mathoverflow.net/questions/16074/… ...I can send a writeup that details the block diagonalization in the Ising gauge case in gory detail if you want. –  Steve Huntsman Jul 21 '10 at 21:40
    
Steve, that does sound interesting but from the link you posted I'm not certain whether it will help... The main difficulty I'm having is with how to check whether $U$ will be block diagonalizable (into blocks acting on specified sectors) at a given $t=t_0$, even though we know that this isn't possible at values of $t$ between 0 and $t_0$, and to perform this check based on properties of $H$ rather than $U$. Does that sound like something the writeup could help me with? If so, I'd be very grateful! –  Michael Underwood Jul 21 '10 at 22:48
    
1 and 2 might be the only cases this happens. If $U$ is block diagonalizable than also $H$ is diagonalizable with the same blocks. This follows from some commutation results. So if $U(t_0)$ is the identity on a block, then we are in case 1 above. Of course there is some way to go from here to a rigorous proof... –  Helge Jul 22 '10 at 8:43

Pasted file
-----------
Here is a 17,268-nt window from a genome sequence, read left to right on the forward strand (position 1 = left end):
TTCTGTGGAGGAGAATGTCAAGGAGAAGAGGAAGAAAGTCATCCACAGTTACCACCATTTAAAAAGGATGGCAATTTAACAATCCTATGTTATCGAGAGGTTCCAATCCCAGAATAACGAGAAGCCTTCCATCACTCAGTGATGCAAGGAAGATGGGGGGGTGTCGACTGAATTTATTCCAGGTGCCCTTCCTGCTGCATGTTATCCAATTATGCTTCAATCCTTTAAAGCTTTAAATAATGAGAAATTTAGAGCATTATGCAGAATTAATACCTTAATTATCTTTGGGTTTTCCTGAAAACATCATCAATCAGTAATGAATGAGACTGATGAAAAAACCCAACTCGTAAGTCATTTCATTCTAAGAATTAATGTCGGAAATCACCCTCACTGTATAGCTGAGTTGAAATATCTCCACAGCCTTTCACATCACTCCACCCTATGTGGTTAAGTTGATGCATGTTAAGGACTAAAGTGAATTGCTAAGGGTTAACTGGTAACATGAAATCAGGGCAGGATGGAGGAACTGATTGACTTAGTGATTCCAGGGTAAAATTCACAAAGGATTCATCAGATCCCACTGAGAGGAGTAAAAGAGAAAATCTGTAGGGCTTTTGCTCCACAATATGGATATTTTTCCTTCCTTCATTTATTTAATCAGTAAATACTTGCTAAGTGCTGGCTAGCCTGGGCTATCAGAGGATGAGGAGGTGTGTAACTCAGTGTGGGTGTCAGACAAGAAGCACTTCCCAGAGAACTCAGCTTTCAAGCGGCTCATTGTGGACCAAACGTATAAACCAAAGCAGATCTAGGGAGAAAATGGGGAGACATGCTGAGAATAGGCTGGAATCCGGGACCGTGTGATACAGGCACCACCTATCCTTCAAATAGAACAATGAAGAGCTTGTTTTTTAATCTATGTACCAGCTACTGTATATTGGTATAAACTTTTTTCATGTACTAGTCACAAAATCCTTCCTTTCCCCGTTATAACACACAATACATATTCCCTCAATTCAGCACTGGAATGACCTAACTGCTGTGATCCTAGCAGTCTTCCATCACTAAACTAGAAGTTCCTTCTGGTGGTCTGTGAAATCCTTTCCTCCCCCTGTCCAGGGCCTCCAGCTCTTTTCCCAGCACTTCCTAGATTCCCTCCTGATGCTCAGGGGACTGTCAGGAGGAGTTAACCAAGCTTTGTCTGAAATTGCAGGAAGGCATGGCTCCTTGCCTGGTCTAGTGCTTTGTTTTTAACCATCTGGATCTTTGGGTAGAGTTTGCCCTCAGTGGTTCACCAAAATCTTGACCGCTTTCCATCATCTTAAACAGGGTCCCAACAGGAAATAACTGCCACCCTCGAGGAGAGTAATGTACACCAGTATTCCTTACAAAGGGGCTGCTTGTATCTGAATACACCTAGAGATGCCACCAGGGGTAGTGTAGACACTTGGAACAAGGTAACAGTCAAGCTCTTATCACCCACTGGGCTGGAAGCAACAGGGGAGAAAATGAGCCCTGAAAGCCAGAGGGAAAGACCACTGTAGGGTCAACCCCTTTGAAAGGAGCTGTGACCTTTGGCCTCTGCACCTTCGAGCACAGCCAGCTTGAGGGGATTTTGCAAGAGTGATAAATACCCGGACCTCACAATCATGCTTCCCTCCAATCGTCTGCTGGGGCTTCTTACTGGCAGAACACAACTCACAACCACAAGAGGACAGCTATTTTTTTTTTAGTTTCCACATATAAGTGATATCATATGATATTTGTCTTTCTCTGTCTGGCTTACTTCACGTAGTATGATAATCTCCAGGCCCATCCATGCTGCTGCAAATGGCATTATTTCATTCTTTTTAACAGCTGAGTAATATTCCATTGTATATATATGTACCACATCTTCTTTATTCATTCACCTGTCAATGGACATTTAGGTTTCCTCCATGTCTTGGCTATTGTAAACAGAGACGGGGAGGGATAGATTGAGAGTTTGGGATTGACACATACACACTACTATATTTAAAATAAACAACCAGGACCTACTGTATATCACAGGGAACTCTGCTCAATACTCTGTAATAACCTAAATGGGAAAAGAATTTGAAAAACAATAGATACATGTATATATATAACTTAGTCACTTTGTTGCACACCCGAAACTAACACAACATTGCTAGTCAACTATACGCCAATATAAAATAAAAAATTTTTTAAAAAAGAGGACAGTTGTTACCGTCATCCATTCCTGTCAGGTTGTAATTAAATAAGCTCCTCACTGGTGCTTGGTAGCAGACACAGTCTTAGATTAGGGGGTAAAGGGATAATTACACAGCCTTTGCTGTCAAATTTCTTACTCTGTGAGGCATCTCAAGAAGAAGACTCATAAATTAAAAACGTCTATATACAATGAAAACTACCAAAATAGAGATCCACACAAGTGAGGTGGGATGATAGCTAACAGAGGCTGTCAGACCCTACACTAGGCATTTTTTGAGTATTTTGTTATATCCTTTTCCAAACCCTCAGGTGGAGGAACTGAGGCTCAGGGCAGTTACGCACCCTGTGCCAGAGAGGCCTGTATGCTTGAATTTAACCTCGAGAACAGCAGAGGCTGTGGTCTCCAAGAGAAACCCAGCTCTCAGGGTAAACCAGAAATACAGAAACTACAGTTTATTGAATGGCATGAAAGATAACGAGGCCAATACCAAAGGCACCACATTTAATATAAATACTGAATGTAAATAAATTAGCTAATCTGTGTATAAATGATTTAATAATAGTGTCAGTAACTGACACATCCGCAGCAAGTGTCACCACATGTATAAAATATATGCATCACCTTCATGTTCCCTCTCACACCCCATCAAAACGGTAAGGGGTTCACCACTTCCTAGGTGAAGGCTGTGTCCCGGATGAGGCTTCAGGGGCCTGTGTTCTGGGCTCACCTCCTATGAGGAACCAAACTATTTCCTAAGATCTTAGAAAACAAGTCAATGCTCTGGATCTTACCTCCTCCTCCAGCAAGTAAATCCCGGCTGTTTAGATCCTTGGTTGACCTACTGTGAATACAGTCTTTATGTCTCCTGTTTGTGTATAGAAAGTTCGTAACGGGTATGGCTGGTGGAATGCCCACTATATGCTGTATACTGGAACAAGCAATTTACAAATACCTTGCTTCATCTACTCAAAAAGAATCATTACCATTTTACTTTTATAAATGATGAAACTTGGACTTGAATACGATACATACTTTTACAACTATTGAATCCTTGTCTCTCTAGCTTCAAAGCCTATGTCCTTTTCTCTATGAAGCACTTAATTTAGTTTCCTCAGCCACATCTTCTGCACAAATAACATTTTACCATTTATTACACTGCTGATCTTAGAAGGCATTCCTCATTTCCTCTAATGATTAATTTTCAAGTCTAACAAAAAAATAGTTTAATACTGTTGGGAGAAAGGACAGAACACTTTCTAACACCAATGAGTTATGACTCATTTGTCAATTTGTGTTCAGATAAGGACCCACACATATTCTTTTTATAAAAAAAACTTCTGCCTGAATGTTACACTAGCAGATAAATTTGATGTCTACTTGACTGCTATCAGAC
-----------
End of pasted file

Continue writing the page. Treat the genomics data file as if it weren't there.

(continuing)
"It seems to me that this is equivalent to asking whether there is a $t_0$ for which $U$ is block-diagonalizable such that one of the blocks acts only on $V_n$". This is true. If we write $U$ in the basis $\{v_1,...,v_N\}$ and see how it acts on the basis of $V_n$, we must have the lower left block of $U$ be zero. Then, since the columns of unitary matrices form an orthonormal basis of the whole space, the columns of the upper left block of $U$ must be an orthonormal basis of $V_n$. So, the columns of the right side of $U$ must span ${V_n}^{\perp}$, so that the upper right hand block is zero. –  Jess Riedel Jul 22 '10 at 22:32
    
Helge, 1 and 2 are not the only cases in which this happens... I have a 9x9 $H$ that is not block diagonal, and so obviously the corresponding $U(t)$ isn't either in general. However, there is a specific $t_0$ at which $U(t_0)$ decomposes into four blocks (a 5x5, a 2x2, and two 1x1's). I could post the matrix if it would help, but I'm not sure what the best place to do that would be -- edit my question to include it? Jess, thanks, that somewhat formalizes the intuitive picture I had in mind when I made that statement. –  Michael Underwood Jul 23 '10 at 16:54